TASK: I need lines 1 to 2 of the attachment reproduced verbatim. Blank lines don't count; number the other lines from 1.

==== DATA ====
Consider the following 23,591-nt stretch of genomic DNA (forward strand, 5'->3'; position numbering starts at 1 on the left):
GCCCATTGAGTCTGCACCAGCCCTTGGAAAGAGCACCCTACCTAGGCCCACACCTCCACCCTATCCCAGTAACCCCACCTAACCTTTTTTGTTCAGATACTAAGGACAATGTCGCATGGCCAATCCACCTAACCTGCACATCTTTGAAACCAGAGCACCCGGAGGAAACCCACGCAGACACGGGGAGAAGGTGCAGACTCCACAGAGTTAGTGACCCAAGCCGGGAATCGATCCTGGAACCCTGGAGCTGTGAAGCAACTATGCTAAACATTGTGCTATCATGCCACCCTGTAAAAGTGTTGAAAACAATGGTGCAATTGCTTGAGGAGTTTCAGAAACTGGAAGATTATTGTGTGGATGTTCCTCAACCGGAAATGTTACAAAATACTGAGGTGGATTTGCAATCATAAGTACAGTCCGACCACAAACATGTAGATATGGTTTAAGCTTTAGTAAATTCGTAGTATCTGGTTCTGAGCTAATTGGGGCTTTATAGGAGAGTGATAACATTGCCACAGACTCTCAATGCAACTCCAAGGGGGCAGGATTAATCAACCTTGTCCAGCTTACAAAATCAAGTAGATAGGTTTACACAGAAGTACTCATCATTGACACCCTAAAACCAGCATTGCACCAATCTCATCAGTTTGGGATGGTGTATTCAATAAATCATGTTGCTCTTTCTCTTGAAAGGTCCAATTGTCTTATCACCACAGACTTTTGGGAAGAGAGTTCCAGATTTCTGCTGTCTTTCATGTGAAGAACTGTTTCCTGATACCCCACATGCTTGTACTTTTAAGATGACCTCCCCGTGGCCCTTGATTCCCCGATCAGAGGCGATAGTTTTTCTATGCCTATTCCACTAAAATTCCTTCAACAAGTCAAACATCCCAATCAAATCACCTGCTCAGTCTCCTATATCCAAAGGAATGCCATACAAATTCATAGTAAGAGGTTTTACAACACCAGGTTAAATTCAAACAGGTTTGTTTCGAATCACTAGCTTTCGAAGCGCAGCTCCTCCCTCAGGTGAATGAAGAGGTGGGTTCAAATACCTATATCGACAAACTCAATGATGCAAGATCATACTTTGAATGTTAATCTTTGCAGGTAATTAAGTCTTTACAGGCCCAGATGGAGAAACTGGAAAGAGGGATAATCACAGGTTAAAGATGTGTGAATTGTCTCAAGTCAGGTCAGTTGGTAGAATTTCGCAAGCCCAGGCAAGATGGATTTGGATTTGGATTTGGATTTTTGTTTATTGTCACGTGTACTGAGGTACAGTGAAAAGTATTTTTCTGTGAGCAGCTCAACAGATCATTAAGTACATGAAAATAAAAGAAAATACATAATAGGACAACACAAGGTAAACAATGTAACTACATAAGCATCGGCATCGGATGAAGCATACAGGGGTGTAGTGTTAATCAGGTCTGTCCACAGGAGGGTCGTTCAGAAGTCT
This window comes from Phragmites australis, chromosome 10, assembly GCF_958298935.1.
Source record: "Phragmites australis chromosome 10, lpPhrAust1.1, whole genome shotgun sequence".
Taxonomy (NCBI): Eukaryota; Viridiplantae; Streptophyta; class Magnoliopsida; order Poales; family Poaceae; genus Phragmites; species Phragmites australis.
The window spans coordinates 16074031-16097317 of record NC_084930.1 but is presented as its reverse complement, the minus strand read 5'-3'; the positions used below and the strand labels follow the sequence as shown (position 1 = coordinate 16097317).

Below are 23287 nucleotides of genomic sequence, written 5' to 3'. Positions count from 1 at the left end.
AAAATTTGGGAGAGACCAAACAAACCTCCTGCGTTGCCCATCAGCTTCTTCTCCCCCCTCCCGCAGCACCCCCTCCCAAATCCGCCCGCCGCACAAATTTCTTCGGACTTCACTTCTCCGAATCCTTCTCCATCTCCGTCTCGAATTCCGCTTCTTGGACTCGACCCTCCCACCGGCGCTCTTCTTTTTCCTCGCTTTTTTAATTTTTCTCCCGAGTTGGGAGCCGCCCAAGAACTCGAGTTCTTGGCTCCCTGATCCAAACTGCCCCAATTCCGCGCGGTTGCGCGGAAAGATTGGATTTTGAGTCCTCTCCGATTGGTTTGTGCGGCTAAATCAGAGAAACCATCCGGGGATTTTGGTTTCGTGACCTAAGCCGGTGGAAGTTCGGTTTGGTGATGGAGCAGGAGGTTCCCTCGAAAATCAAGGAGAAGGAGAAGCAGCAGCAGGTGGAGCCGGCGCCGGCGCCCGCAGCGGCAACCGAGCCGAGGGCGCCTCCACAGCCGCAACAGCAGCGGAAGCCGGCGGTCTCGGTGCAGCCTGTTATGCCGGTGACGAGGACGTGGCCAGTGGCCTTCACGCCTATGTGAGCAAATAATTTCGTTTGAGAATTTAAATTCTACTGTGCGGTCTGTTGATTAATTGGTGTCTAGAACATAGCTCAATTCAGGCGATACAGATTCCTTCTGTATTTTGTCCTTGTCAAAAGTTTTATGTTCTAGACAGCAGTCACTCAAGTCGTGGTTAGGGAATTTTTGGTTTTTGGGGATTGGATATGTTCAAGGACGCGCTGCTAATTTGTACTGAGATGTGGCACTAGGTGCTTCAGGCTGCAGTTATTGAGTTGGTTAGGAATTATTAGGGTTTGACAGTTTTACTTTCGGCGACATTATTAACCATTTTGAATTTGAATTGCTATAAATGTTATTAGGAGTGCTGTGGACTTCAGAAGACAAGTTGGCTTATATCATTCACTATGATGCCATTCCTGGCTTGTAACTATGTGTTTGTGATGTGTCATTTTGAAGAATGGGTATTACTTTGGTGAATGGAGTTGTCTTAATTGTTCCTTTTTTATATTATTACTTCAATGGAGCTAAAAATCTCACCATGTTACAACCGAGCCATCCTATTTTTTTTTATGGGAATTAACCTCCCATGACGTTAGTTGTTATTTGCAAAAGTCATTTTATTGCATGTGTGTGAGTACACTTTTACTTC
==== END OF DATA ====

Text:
Consider the following 23,591-nt stretch of genomic DNA (forward strand, 5'->3'; position numbering starts at 1 on the left):
GCCCATTGAGTCTGCACCAGCCCTTGGAAAGAGCACCCTACCTAGGCCCACACCTCCACCCTATCCCAGTAACCCCACCTAACCTTTTTTGTTCAGATACTAAGGACAATGTCGCATGGCCAATCCACCTAACCTGCACATCTTTGAAACCAGAGCACCCGGAGGAAACCCACGCAGACACGGGGAGAAGGTGCAGACTCCACAGAGTTAGTGACCCAAGCCGGGAATCGATCCTGGAACCCTGGAGCTGTGAAGCAACTATGCTAAACATTGTGCTATCATGCCACCCTGTAAAAGTGTTGAAAACAATGGTGCAATTGCTTGAGGAGTTTCAGAAACTGGAAGATTATTGTGTGGATGTTCCTCAACCGGAAATGTTACAAAATACTGAGGTGGATTTGCAATCATAAGTACAGTCCGACCACAAACATGTAGATATGGTTTAAGCTTTAGTAAATTCGTAGTATCTGGTTCTGAGCTAATTGGGGCTTTATAGGAGAGTGATAACATTGCCACAGACTCTCAATGCAACTCCAAGGGGGCAGGATTAATCAACCTTGTCCAGCTTACAAAATCAAGTAGATAGGTTTACACAGAAGTACTCATCATTGACACCCTAAAACCAGCATTGCACCAATCTCATCAGTTTGGGATGGTGTATTCAATAAATCATGTTGCTCTTTCTCTTGAAAGGTCCAATTGTCTTATCACCACAGACTTTTGGGAAGAGAGTTCCAGATTTCTGCTGTCTTTCATGTGAAGAACTGTTTCCTGATACCCCACATGCTTGTACTTTTAAGATGACCTCCCCGTGGCCCTTGATTCCCCGATCAGAGGCGATAGTTTTTCTATGCCTATTCCACTAAAATTCCTTCAACAAGTCAAACATCCCAATCAAATCACCTGCTCAGTCTCCTATATCCAAAGGAATGCCATACAAATTCATAGTAAGAGGTTTTACAACACCAGGTTAAATTCAAACAGGTTTGTTTCGAATCACTAGCTTTCGAAGCGCAGCTCCTCCCTCAGGTGAATGAAGAGGTGGGTTCAAATACCTATATCGACAAACTCAATGATGCAAGATCATACTTTGAATGTTAATCTTTGCAGGTAATTAAGTCTTTACAGGCCCAGATGGAGAAACTGGAAAGAGGGATAATCACAGGTTAAAGATGTGTGAATTGTCTCAAGTCAGGTCAGTTGGTAGAATTTCGCAAGCCCAGGCAAGATGGATTTGGATTTGGATTTGGATTTTTGTTTATTGTCACGTGTACTGAGGTACAGTGAAAAGTATTTTTCTGTGAGCAGCTCAACAGATCATTAAGTACATGAAAATAAAAGAAAATACATAATAGGACAACACAAGGTAAACAATGTAACTACATAAGCATCGGCATCGGATGAAGCATACAGGGGTGTAGTGTTAATCAGGTCTGTCCACAGGAGGGTCGTTCAGAAGTCT